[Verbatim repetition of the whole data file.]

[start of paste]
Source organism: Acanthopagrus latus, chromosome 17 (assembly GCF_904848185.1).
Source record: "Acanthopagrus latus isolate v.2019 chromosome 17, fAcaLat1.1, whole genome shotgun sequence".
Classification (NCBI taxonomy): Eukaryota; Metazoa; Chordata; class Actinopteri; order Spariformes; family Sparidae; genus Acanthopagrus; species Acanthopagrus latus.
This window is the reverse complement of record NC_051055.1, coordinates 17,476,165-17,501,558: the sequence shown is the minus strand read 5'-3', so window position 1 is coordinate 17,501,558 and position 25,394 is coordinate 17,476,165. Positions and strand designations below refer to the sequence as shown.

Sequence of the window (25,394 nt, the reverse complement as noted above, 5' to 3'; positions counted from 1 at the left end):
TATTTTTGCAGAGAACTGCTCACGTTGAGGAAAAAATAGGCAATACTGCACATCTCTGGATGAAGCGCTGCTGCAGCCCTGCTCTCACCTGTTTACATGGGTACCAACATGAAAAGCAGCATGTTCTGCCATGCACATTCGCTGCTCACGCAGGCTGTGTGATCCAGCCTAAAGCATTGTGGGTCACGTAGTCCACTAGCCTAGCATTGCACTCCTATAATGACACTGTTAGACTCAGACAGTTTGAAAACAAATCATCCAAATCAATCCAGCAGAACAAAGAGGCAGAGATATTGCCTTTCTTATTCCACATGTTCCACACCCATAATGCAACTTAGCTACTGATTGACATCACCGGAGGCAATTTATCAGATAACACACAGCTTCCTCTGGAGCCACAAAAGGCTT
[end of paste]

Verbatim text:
Source organism: Acanthopagrus latus, chromosome 17 (assembly GCF_904848185.1).
Source record: "Acanthopagrus latus isolate v.2019 chromosome 17, fAcaLat1.1, whole genome shotgun sequence".
Classification (NCBI taxonomy): Eukaryota; Metazoa; Chordata; class Actinopteri; order Spariformes; family Sparidae; genus Acanthopagrus; species Acanthopagrus latus.
This window is the reverse complement of record NC_051055.1, coordinates 17,476,165-17,501,558: the sequence shown is the minus strand read 5'-3', so window position 1 is coordinate 17,501,558 and position 25,394 is coordinate 17,476,165. Positions and strand designations below refer to the sequence as shown.

Sequence of the window (25,394 nt, the reverse complement as noted above, 5' to 3'; positions counted from 1 at the left end):
TATTTTTGCAGAGAACTGCTCACGTTGAGGAAAAAATAGGCAATACTGCACATCTCTGGATGAAGCGCTGCTGCAGCCCTGCTCTCACCTGTTTACATGGGTACCAACATGAAAAGCAGCATGTTCTGCCATGCACATTCGCTGCTCACGCAGGCTGTGTGATCCAGCCTAAAGCATTGTGGGTCACGTAGTCCACTAGCCTAGCATTGCACTCCTATAATGACACTGTTAGACTCAGACAGTTTGAAAACAAATCATCCAAATCAATCCAGCAGAACAAAGAGGCAGAGATATTGCCTTTCTTATTCCACATGTTCCACACCCATAATGCAACTTAGCTACTGATTGACATCACCGGAGGCAATTTATCAGATAACACACAGCTTCCTCTGGAGCCACAAAAGGCTT